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Let ${a_n}$ be a non-convergent (or divergent) sequence such that $1\le a_n \le 2$.

Prove or disprove:

$$\limsup a_n\cdot \limsup \frac 1 {a_n} \gt 1$$

My try:

$a_n$ must have at least two subsequential limits within the interval [1,2]. If that's the case then $\frac 1 {a_n}$ should have at least two subsequential limits within the interval $[\frac{1}{2}, 1]$. Thus, it follows that the inequality is true.

Is my approach correct?

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Your approach is pretty good, but I would note that since the limit does not exist, $$ \limsup_{n\to\infty}a_n\gt\liminf_{n\to\infty}a_n $$ and that $$ \limsup_{n\to\infty}\frac1{a_n}=\frac1{\liminf\limits_{n\to\infty}a_n} $$ Therefore, $$ \limsup_{n\to\infty}a_n\cdot\limsup_{n\to\infty}\frac1{a_n} =\frac{\limsup\limits_{n\to\infty}a_n}{\liminf\limits_{n\to\infty}a_n}\gt1 $$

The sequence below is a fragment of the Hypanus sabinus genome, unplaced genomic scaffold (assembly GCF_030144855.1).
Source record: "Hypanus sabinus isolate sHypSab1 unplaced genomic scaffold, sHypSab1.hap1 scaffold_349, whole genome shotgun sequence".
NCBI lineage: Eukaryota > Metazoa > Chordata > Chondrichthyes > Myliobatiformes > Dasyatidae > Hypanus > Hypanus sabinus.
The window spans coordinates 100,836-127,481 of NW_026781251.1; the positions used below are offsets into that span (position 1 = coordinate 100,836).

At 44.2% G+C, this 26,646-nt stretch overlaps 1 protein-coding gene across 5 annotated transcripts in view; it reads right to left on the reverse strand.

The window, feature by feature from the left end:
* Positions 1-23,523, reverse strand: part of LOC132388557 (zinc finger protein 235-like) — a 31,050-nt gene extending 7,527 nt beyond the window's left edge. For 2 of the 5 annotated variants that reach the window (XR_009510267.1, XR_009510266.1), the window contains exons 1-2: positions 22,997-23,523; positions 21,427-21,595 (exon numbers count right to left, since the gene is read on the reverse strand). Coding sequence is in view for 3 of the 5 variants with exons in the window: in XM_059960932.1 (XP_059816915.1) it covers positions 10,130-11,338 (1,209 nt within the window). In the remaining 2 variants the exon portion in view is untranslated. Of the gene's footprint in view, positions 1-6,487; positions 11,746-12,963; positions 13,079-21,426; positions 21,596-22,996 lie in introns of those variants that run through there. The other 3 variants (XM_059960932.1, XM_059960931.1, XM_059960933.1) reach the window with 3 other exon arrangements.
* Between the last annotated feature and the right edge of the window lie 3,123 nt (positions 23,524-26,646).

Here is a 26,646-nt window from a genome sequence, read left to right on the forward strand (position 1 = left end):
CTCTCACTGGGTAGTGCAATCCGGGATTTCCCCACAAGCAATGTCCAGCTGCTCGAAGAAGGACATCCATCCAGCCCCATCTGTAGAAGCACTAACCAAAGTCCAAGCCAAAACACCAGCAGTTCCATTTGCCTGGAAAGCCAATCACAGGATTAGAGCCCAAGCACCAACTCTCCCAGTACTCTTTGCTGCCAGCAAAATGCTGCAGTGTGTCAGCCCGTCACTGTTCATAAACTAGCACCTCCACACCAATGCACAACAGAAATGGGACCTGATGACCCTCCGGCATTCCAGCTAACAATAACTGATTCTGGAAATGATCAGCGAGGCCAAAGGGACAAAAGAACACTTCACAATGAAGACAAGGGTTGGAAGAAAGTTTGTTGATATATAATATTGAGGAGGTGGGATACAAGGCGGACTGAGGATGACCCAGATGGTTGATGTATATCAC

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    $\begingroup$ Very elegant. +1 $\endgroup$ – Fimpellizieri Jan 29 '18 at 20:16
  • $\begingroup$ Where can I find a formal proof of this claim: $\limsup_{n\to\infty}\frac1{a_n}=\frac1{\liminf\limits_{n\to\infty}a_n}$? $\endgroup$ – Mister Bister Jan 29 '18 at 20:17
  • $\begingroup$ @MisterBister: Suppose $a_n\gt0$. Then $$ \begin{align} \limsup_{n\to\infty}\frac1{a_n} &=\lim_{n\to\infty}\sup_{k\ge n}\frac1{a_k}\\ &=\lim_{n\to\infty}\lim_{m\to\infty}\max_{n\le k\le m}\frac1{a_k}\\ &=\lim_{n\to\infty}\lim_{m\to\infty}\frac1{\min\limits_{n\le k\le m}a_k}\\ &=\lim_{n\to\infty}\frac1{\lim\limits_{m\to\infty}\min\limits_{n\le k\le m}a_k}\\ &=\lim_{n\to\infty}\frac1{\inf\limits_{k\ge n}a_k}\\ &=\frac1{\lim\limits_{n\to\infty}\inf\limits_{k\ge n}a_k}\\ &=\frac1{\liminf\limits_{n\to\infty}a_n} \end{align} $$ $\endgroup$ – robjohn Jan 29 '18 at 22:12

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